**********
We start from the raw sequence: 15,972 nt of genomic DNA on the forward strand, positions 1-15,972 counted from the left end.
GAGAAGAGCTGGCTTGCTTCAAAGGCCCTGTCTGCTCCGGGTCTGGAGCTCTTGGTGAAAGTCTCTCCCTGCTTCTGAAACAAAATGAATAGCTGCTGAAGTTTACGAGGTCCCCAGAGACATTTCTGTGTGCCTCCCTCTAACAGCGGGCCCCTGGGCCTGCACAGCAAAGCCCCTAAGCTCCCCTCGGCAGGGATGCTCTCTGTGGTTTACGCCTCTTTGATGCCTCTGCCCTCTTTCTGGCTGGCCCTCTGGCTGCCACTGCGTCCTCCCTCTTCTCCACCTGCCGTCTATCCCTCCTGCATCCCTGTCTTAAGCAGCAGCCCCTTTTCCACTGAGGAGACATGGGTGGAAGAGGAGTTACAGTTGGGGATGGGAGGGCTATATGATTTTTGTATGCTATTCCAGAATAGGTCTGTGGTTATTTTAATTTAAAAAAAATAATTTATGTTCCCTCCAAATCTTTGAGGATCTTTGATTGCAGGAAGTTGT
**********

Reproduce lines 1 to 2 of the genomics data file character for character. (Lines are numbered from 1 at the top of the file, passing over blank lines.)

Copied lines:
We start from the raw sequence: 15,972 nt of genomic DNA on the forward strand, positions 1-15,972 counted from the left end.
GAGAAGAGCTGGCTTGCTTCAAAGGCCCTGTCTGCTCCGGGTCTGGAGCTCTTGGTGAAAGTCTCTCCCTGCTTCTGAAACAAAATGAATAGCTGCTGAAGTTTACGAGGTCCCCAGAGACATTTCTGTGTGCCTCCCTCTAACAGCGGGCCCCTGGGCCTGCACAGCAAAGCCCCTAAGCTCCCCTCGGCAGGGATGCTCTCTGTGGTTTACGCCTCTTTGATGCCTCTGCCCTCTTTCTGGCTGGCCCTCTGGCTGCCACTGCGTCCTCCCTCTTCTCCACCTGCCGTCTATCCCTCCTGCATCCCTGTCTTAAGCAGCAGCCCCTTTTCCACTGAGGAGACATGGGTGGAAGAGGAGTTACAGTTGGGGATGGGAGGGCTATATGATTTTTGTATGCTATTCCAGAATAGGTCTGTGGTTATTTTAATTTAAAAAAAATAATTTATGTTCCCTCCAAATCTTTGAGGATCTTTGATTGCAGGAAGTTGT